Environmental, Social and Governance (ESG) reporting in the social housing sector has come a long way in a relatively short space of time.
We saw our first sustainability-linked loans in 2019, which were viewed as a differentiator by new banking market entrants to win market share. Appetite increased in 2020 when we saw the bond market ask for ESG disclosures. In response to the growing investor appetite for ESG information, the Sustainability Reporting Standards Working Group was established.
Their work culminated in the publication of the Sustainability for Housing Standard in November 2020. A new board has been created to embed the Standard and promote the sector as a great opportunity for investors to increase their capital allocation in ESG investment. There are now around 90 early adopters of the Standard, of which Optivo is one.
At Optivo, we published our first ESG report in 2020, demonstrating how we performed against the United Nations’ Sustainable Development Goals (SDGs). These are some of the challenges we experienced in producing our first report.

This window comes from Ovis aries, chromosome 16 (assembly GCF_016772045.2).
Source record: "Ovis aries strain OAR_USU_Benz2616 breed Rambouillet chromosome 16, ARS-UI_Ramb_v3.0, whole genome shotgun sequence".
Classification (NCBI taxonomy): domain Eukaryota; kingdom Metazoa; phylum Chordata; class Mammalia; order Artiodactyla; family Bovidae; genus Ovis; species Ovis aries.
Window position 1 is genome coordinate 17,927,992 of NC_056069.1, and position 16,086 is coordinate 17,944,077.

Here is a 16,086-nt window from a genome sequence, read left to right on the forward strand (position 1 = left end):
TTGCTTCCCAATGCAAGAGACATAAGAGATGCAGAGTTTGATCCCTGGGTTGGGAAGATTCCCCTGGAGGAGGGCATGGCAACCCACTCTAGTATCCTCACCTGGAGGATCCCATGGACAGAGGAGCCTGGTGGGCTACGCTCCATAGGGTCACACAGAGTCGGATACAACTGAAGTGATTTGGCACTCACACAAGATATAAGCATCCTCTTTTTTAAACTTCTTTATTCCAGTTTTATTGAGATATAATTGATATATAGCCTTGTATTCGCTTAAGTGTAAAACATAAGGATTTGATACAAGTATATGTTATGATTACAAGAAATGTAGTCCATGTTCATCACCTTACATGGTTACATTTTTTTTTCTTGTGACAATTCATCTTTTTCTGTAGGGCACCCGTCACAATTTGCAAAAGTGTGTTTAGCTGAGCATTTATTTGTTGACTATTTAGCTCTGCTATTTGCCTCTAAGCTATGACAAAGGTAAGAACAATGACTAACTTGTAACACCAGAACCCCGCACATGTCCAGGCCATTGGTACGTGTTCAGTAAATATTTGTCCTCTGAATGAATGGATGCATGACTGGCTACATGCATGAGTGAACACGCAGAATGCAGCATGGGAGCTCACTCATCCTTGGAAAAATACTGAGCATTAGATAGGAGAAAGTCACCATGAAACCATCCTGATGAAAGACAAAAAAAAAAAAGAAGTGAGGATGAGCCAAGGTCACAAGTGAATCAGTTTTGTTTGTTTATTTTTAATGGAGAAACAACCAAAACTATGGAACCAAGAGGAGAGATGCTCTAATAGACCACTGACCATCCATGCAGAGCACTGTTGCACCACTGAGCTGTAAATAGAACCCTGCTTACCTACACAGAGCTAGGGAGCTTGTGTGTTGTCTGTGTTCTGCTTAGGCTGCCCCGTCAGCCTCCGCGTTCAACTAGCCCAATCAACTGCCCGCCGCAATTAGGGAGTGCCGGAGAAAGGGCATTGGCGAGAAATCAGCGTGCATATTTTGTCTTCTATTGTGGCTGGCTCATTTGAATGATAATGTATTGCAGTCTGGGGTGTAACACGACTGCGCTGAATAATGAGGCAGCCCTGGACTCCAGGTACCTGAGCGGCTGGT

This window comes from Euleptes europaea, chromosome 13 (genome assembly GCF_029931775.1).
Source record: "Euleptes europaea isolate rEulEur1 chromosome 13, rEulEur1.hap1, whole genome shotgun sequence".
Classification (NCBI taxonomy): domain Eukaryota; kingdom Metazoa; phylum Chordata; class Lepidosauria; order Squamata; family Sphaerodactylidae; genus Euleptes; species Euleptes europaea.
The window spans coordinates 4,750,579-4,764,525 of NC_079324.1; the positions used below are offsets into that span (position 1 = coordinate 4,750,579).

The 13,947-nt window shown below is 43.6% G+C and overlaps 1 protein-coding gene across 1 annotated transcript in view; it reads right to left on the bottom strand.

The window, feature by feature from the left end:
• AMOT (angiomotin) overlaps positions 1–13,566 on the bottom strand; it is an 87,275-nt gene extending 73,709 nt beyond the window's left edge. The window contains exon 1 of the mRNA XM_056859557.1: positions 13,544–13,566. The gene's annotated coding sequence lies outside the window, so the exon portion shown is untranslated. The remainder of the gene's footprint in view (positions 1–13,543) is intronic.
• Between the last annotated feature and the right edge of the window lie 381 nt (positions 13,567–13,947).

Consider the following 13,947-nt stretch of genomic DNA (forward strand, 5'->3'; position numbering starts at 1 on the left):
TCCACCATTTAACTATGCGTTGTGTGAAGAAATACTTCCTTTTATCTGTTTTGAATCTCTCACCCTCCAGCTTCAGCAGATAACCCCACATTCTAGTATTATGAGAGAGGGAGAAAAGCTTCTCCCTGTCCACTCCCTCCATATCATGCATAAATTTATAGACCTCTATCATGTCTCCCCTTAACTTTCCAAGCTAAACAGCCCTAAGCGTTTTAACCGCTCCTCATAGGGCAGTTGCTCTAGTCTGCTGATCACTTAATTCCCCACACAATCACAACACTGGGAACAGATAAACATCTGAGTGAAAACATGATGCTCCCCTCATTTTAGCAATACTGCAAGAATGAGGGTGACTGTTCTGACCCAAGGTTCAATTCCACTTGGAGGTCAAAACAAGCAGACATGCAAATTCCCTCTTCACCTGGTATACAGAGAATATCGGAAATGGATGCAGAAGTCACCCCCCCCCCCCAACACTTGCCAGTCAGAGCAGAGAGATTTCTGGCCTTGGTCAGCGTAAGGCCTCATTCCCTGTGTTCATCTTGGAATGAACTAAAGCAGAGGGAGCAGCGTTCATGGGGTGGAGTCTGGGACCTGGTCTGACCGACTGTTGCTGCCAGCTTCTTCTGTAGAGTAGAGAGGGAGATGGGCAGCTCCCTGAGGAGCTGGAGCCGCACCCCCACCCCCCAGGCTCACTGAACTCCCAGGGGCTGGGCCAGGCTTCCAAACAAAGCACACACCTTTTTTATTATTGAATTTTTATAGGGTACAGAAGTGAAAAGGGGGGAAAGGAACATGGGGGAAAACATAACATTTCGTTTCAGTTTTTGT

With the initial prompt coming from an investor relations initiative, our work was led by our Treasury Team. But it was a project for the whole business, requiring significant engagement from a number of teams including environmental sustainability, social impact, governance and external affairs. To date, investors and funders are our key external client, with our Board, Audit & Risk, and Treasury Committees all also taking an interest. In the future, the client group could well expand to include grant providers, strategic business partners and residents.
We are very familiar with statutory financial reporting requirements and every year we follow a well-established routine. But different analysts were seeking performance against KPIs we weren’t reporting on. Last year we therefore ended up with somewhat fragmented reporting on a range of initiatives including SHIFT Sustainability Standard, HACT social value calculator, and Streamlined Energy and Carbon Reporting, plus financial performance. This year we’re starting to streamline our reporting but we still have a long way to go.
We are writing our second ESG report now and are starting to bring our publication timetable closer to the annual audited accounts.
Don’t underestimate this one. Analysts ultimately want to receive comparable data over time between different organisations. For now, we are focusing on our own metrics and performance.
Expectations are rising and what happens in the future is likely to depend on what our audiences want, what the corporate world is doing and what assurance we may be required to provide.
We’re keen to see more housing associations adopt and report against the Sustainability Reporting Standard. It needs to remain accessible to organisations of all sizes, and seen as a positive enabler attracting more capital and aligning all stakeholders behind the target to achieve net zero carbon by 2050.